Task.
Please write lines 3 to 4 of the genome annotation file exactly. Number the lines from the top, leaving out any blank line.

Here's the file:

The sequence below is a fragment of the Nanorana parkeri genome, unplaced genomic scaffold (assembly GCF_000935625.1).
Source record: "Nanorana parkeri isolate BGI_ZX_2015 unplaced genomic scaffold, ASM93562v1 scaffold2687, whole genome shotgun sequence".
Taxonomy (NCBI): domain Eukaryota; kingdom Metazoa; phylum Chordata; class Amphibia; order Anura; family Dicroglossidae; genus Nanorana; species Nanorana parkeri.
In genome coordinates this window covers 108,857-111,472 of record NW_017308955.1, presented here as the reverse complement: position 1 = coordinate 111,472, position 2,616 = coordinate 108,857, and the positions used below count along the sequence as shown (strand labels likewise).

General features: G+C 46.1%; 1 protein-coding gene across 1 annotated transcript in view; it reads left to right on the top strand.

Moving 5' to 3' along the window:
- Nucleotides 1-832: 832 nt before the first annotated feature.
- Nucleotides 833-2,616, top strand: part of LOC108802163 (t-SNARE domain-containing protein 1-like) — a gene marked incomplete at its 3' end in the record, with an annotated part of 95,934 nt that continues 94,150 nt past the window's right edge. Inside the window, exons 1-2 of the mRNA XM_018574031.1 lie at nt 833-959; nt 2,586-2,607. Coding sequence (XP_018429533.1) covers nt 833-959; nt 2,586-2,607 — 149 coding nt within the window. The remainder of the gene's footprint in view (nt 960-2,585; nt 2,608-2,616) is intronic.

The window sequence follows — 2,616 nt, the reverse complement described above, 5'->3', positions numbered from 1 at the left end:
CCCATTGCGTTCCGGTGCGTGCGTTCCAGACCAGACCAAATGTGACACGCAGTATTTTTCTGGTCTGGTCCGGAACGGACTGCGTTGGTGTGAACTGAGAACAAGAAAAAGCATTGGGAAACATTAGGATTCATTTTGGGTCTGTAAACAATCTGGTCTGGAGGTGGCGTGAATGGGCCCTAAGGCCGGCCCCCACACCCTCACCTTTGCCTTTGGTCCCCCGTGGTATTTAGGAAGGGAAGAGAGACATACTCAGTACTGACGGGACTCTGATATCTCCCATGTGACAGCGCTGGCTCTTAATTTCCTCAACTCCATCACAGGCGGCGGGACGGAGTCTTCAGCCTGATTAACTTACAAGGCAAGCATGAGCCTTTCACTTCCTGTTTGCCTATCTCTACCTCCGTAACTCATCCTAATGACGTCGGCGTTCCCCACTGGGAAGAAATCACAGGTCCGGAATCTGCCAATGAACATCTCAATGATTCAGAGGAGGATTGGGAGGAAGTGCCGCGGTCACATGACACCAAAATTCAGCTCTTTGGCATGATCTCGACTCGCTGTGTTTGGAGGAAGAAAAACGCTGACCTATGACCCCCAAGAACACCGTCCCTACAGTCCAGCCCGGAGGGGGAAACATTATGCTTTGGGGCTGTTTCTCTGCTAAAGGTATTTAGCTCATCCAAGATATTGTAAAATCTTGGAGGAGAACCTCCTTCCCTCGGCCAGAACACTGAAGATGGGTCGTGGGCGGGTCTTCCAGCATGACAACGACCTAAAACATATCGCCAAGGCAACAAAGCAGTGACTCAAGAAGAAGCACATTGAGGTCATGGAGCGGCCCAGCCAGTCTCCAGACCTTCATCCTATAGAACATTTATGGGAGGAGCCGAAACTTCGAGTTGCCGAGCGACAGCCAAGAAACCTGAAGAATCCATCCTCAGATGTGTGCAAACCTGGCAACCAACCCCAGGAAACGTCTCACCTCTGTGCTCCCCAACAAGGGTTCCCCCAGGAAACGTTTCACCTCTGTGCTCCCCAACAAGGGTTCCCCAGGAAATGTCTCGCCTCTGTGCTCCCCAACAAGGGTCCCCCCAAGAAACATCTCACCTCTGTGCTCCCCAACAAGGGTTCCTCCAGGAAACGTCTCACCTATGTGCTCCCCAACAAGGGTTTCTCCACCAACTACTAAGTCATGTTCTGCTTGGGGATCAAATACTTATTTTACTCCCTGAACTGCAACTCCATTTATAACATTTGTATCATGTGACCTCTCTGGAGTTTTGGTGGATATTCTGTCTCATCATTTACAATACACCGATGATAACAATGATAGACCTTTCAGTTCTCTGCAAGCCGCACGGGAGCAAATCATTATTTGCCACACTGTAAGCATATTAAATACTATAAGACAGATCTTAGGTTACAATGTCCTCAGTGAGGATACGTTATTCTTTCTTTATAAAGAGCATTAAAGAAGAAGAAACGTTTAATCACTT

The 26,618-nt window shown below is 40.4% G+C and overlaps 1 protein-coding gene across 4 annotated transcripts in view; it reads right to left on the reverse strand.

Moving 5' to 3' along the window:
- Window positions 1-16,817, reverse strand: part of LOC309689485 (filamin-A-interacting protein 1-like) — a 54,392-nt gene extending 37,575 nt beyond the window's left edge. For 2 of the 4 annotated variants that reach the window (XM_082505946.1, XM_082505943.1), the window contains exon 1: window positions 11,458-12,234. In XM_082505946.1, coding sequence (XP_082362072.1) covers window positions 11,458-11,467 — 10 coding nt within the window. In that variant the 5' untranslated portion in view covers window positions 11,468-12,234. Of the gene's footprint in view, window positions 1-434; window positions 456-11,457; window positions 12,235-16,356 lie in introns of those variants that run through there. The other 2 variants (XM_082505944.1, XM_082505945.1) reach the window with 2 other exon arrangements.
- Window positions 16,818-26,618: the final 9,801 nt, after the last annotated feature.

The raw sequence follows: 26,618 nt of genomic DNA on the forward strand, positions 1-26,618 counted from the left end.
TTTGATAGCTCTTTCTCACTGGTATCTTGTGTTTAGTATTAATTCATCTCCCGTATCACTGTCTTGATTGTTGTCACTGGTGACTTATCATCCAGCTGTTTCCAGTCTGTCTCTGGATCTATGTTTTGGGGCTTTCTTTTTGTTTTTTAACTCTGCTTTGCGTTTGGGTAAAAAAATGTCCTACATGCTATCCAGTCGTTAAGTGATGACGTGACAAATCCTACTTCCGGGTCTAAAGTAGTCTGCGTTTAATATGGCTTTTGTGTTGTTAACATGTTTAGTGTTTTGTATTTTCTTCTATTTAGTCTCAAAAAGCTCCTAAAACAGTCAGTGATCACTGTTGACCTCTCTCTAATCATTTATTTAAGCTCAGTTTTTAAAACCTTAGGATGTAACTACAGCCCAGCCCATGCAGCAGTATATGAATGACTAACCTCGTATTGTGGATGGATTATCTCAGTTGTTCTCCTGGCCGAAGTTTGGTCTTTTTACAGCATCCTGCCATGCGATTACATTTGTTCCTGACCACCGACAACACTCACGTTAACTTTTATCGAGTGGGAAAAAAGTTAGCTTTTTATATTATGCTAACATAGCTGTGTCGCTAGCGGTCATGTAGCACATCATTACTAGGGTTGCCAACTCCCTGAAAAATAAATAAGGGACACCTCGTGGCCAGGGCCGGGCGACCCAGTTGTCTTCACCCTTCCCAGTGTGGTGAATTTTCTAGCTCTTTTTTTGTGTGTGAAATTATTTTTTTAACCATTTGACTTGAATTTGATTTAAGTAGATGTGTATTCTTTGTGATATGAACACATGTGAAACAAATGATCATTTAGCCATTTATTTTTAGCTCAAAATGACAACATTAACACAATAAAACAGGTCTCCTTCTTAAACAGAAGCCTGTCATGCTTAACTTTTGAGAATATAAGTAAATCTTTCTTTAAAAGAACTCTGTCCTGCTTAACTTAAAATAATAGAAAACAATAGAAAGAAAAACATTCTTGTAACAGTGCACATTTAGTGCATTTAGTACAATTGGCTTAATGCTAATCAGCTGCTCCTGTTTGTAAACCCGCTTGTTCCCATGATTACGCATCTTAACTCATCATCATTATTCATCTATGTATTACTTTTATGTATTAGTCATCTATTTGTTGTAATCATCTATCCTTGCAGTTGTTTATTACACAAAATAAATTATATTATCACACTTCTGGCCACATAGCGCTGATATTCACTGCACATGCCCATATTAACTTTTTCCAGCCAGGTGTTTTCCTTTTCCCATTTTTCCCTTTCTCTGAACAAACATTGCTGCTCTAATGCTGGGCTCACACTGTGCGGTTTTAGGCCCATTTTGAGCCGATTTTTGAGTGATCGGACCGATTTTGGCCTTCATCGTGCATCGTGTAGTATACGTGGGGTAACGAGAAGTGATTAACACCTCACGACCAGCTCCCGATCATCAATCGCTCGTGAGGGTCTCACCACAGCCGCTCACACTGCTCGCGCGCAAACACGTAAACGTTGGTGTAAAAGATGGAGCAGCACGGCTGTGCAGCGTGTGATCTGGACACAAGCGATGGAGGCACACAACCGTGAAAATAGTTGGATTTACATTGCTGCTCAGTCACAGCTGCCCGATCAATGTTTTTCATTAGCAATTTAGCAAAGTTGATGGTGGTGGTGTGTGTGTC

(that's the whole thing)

Taxonomy (NCBI): domain Eukaryota; kingdom Metazoa; phylum Chordata; class Amphibia; order Anura; family Dicroglossidae; genus Nanorana; species Nanorana parkeri.
In genome coordinates this window covers 108,857-111,472 of record NW_017308955.1, presented here as the reverse complement: position 1 = coordinate 111,472, position 2,616 = coordinate 108,857, and the positions used below count along the sequence as shown (strand labels likewise).